A lot of start up companies claim to be “on a shoestring,” have “tight resources,” “cutting corners,” and the like. Indeed, the frugal start-up is one encouraged by CEOs, advisors, investors, and analysts. But when does being frugal make sense versus cutting a corner you can’t afford to cut? At Comcate we have faced this predicament many a time. For the most part, our frugality has allowed us to grow under tight capital. We can devote more resources to sales and product development and less on miscellaneous overhead. But this shoestring mindset has backfired, too. A new employee recently got an inexpensive monthly cell phone plan, promptly exceeded his minutes, and we had a $230 phone bill for one month. And other times the debate over how to save a dollar or two on one thing or another has resulted in us being able to accomplish that thing in the amount of time we spent debating. Based on my experience, here are a few quick things you do want to think about how you could be creative in financing the activity or service:
- All office equipment – multi-purpose all in ones, laser printers over ink jet (ink costs will catch up with you), a cell phone for both office and the road, are just some of the ways you can be frugal in the office. This is an easy category.
- Southwest Airlines – Period. On Southwest they count “miles” as segments. So you could fly up and down to LA earning segments and then use those segments to fly across the country on Southwest to Hartford, Conn. If you operate in an area near a Southwest airport, and an investor asks “where is your market?” just say “Anywhere Southwest flies.”
- Generic sales material – I used to try to customize each handout and sales literate to the prospect I was visiting. Looking back, I see a lot of wasted dollars and hours at Kinkos trying to customize each brochure. Do it once, make lots of copies, and don’t worry about changing the logo at the top to that of the prospect.
Here are some things you don’t want to be thrifty on:
- Business cards – A first impression means everything and this is your first print impression. Make it good.
- Laptop – A sluggish system will cost you an untold number of hours. Get a high performing PowerBook and consider it done.
- In-person demo’s – WebEx or Placeware is good for training and inter-company communication, but always meet the potential client in-person. Resonating with someone has more to do with kinesthetics than anything else.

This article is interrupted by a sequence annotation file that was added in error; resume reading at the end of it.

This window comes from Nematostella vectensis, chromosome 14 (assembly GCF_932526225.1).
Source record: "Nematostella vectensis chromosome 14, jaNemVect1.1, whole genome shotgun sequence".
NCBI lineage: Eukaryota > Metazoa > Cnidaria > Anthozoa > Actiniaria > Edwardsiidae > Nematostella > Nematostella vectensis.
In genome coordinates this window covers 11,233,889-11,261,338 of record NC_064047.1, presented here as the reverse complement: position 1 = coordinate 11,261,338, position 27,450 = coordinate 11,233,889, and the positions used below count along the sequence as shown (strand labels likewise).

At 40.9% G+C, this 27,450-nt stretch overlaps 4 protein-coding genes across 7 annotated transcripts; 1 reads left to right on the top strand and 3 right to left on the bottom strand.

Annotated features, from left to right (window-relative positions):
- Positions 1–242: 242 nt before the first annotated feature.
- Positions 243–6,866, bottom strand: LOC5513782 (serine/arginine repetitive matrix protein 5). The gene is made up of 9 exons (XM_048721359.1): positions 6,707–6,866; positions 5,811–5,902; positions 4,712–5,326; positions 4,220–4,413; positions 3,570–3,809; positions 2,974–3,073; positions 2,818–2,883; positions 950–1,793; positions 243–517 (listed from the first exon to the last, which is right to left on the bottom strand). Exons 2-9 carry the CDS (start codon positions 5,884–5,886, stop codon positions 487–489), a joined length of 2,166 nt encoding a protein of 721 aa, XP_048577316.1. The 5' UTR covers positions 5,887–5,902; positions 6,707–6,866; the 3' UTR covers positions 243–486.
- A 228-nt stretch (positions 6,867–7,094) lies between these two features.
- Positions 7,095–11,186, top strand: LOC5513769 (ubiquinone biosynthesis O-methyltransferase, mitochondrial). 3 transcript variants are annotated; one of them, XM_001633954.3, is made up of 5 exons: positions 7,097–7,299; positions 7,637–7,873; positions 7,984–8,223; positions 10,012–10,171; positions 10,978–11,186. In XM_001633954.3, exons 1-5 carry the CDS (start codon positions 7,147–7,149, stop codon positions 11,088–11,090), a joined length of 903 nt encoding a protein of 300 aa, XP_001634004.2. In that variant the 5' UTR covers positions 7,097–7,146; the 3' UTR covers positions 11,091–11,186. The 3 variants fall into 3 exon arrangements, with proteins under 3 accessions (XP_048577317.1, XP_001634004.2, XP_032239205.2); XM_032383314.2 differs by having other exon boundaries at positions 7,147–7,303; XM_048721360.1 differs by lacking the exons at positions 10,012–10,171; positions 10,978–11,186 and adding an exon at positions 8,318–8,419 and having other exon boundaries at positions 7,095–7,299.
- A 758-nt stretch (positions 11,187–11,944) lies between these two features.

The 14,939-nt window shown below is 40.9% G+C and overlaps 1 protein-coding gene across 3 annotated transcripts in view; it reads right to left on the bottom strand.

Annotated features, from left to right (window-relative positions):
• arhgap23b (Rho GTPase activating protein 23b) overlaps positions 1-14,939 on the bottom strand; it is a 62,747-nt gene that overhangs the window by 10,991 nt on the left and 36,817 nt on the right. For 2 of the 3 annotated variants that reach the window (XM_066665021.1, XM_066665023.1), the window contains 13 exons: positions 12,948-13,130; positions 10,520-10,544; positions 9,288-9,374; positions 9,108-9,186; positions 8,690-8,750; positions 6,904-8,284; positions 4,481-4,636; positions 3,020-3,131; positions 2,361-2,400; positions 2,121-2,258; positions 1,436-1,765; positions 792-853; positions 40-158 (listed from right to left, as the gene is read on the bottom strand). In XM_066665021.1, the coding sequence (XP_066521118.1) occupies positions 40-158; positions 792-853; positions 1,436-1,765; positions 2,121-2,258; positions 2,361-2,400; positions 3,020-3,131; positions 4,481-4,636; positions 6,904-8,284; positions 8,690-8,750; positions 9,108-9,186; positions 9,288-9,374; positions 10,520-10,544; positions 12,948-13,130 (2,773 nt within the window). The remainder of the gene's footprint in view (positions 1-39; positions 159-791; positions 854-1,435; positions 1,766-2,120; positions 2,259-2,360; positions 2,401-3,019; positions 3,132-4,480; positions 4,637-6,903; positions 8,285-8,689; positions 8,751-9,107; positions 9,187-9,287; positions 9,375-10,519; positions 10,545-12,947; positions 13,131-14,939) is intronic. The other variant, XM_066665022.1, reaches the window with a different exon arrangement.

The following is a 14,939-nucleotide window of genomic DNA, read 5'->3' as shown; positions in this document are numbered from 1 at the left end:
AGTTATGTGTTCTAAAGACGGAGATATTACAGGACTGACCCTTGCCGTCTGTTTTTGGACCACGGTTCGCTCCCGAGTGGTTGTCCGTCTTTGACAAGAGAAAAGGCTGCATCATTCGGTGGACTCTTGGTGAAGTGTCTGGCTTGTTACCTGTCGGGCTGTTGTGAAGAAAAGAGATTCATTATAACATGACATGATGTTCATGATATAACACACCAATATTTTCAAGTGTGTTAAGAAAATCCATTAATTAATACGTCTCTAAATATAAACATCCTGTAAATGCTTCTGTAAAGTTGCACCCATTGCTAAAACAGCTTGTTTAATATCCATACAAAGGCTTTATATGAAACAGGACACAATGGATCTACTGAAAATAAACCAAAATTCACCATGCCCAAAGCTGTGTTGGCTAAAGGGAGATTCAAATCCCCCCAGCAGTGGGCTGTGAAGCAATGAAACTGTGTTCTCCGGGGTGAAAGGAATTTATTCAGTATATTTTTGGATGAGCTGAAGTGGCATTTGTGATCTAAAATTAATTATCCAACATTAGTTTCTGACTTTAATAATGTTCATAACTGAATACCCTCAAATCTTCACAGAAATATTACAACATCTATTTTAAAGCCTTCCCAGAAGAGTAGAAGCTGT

I left much off this list, just some quick thoughts. In your experience, where have you found frugality work or not work?
2 comments on “Frugality in a Start-Up”
I believe you can tell a lot from a company website. It’s another one of those first impressions that you can’t take back.
As my partner and I grow GoodBasic, we find it hard to leave our frugal ways behind. We both started as bootstrapped proprietorships and kept costs razor thin to grow. I don’t have the numbers on me, but I’d venture to guess we’ve each spent between 5 and 10 percent of gross on operating costs – and all I can think about are the dollars I could have saved if I had hindsight’s 20/20.
Our penny-pinching has paid off. We’re in a position to make our first business paid capital acquisition – our own dedicated server. We can pay for lunches and coffees with prospects and partners. We can pay to outsource development to deliver more custom work.
At the same time, we’ve forgone many things. We don’t pay ourselves and both keep side jobs to pay living costs, so that everything the business makes it can keep. You won’t find a picture of me in a suit, because I don’t have one yet – unless I’m sure that it’s a prerequisite to a particular sale I just can’t bring myself to do it.
When it comes to making a decision now, I look at all my options. I don’t see it in terms of making cheap vs. costly decisions, rather smart vs uneducated ones. One of my biggest mistakes was purchasing a laptop that was a portable media center. I don’t need that, I spend 99% of my time reading and writing! I thought I was making a smart decision, but I failed to track my typical computer use and buy to reflect that. Now I know that a 12” iBook would fit my mobile lifestyle perfectly.
In another example, we’re using SkypeOut to make dirt cheap long distance and international calls. Voice quality suffers a bit, but people seem impressed at my business savvy when I tell them how for that little trade off I’m calling saving real money. I could have bought a long distance plan, but it still would have cost about double the estimated cost of Skype’s one way VOIP.
Chris is right: design is one thing you never want to sacrifice. It’s the public face of your company, it’s how your website works, it’s how your business card and marketing materials look on someone’s desk, it’s how your software or device interacts with the user. We’ve been very conservative with the website for GoodBasic (apologies for the self linking), but only because we can’t find one we’re really happy with yet.